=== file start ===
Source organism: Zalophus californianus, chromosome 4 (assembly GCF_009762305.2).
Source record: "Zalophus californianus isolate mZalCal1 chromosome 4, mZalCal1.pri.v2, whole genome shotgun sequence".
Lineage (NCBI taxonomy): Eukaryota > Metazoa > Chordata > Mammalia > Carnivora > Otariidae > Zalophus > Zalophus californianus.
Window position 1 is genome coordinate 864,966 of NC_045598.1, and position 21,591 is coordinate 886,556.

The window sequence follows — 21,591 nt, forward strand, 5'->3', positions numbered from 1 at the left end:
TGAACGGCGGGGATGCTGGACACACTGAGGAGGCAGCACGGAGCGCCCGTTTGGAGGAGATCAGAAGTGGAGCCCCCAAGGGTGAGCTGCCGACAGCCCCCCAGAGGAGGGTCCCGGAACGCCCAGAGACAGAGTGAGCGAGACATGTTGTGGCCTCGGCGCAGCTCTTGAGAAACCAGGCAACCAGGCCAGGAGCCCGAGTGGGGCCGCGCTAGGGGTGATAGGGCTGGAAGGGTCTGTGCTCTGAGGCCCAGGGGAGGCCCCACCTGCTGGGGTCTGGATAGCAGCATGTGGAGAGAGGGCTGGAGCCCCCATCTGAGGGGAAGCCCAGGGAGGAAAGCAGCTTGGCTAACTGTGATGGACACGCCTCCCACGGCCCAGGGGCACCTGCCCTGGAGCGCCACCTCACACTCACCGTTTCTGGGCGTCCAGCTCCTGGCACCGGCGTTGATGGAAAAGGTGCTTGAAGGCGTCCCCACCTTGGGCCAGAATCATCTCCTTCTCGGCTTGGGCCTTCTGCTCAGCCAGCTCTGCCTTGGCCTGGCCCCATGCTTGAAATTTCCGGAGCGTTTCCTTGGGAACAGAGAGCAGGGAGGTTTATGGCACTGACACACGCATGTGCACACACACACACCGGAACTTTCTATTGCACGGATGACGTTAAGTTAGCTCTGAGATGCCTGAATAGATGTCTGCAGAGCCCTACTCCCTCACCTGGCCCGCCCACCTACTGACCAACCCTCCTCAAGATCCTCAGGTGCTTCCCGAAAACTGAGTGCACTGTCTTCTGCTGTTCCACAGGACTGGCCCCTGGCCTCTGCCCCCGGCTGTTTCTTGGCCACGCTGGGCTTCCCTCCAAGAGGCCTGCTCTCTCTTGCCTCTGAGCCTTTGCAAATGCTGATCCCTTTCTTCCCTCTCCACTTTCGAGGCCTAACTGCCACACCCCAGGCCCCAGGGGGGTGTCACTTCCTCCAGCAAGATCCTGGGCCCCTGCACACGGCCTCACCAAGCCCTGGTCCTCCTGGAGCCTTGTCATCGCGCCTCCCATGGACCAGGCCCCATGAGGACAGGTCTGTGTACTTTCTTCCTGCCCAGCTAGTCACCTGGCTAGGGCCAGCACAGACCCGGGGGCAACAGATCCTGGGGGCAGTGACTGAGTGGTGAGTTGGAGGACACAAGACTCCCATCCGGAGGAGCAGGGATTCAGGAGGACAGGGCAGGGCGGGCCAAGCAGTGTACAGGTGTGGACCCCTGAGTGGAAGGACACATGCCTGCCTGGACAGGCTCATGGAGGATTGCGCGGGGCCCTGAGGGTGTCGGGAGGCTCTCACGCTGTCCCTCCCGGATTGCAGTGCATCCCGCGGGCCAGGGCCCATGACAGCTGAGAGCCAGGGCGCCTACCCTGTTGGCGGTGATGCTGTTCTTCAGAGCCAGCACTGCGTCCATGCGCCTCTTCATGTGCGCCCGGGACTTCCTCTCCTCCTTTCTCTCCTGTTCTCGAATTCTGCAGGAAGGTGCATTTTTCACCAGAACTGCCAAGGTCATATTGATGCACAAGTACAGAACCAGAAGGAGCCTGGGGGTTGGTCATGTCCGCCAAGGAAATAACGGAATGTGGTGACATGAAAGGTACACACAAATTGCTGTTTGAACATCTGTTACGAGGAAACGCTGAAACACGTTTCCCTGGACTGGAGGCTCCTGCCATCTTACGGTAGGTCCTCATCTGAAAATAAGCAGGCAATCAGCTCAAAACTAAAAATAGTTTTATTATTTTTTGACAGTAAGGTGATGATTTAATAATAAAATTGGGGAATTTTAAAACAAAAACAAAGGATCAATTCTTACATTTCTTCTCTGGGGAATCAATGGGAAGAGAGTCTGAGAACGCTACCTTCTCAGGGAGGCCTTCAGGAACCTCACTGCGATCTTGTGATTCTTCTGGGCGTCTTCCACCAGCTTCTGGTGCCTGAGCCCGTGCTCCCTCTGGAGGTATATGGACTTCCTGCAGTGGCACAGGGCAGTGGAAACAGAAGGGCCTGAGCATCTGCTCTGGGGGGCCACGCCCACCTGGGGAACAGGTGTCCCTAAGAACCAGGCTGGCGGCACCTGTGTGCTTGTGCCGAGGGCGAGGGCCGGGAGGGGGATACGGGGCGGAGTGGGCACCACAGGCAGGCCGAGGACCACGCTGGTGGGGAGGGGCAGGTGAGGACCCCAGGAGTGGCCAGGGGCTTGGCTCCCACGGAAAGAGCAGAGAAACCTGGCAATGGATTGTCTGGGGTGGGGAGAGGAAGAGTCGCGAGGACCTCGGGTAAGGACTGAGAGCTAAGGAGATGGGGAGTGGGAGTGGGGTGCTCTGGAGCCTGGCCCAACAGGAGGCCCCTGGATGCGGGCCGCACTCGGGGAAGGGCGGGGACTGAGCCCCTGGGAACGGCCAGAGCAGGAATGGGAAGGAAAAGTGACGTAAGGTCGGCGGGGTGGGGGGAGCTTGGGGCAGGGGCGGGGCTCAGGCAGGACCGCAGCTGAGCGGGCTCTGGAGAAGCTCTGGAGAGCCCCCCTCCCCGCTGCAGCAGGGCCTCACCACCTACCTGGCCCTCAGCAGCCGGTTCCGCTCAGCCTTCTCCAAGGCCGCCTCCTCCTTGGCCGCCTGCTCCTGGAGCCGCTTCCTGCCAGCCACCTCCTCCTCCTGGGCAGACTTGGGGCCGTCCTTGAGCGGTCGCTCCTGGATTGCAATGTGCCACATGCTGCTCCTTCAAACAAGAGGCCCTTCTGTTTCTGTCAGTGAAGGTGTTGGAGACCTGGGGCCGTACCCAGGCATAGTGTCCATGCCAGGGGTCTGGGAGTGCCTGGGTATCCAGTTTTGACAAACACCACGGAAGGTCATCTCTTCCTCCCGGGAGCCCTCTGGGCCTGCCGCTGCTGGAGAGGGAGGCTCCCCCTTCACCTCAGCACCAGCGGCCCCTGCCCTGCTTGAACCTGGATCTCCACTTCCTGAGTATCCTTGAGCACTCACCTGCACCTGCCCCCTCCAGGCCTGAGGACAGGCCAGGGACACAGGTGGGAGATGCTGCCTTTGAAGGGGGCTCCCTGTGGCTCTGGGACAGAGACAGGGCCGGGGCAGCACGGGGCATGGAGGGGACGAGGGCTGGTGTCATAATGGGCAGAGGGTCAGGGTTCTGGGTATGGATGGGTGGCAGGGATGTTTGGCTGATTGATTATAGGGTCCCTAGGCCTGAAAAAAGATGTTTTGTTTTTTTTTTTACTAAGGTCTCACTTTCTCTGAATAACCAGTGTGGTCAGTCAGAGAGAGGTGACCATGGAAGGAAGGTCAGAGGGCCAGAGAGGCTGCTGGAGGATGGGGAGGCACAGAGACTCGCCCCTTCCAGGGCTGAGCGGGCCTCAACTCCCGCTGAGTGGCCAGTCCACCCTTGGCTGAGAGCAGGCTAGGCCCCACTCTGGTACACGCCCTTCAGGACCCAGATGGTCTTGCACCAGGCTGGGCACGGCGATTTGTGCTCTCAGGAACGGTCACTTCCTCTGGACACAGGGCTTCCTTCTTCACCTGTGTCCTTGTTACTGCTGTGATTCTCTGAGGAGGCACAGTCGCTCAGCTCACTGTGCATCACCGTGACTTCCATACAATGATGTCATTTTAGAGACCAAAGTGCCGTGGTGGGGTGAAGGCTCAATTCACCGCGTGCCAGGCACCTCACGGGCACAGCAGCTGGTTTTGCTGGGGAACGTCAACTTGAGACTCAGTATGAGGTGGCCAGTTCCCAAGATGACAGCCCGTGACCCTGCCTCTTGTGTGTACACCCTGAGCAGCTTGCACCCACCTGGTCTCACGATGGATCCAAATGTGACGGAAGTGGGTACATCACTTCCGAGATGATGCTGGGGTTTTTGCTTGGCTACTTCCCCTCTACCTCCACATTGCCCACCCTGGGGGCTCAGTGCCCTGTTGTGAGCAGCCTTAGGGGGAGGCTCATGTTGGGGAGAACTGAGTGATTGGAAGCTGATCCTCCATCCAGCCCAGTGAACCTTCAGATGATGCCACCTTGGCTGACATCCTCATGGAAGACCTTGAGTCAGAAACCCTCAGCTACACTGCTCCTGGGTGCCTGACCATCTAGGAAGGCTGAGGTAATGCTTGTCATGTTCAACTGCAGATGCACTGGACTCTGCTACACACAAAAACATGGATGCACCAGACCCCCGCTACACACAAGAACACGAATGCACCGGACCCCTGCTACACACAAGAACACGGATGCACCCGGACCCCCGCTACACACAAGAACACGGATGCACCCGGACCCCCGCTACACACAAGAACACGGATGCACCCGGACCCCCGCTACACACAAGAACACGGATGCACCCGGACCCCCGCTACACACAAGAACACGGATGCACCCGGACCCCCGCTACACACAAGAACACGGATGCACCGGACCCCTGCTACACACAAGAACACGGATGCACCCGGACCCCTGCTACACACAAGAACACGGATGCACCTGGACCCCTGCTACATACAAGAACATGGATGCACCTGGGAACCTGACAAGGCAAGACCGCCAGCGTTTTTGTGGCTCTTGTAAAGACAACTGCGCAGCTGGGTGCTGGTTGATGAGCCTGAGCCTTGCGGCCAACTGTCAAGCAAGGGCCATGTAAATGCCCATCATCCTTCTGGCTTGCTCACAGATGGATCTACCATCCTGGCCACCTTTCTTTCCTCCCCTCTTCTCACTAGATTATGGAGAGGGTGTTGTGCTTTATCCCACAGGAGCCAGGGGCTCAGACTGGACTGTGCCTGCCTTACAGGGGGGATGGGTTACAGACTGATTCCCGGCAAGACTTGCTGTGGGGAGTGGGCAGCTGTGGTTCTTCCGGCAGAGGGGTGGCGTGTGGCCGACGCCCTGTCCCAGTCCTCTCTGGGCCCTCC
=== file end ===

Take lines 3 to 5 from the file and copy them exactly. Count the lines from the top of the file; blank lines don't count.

Lineage (NCBI taxonomy): Eukaryota > Metazoa > Chordata > Mammalia > Carnivora > Otariidae > Zalophus > Zalophus californianus.
Window position 1 is genome coordinate 864,966 of NC_045598.1, and position 21,591 is coordinate 886,556.

The window sequence follows — 21,591 nt, forward strand, 5'->3', positions numbered from 1 at the left end: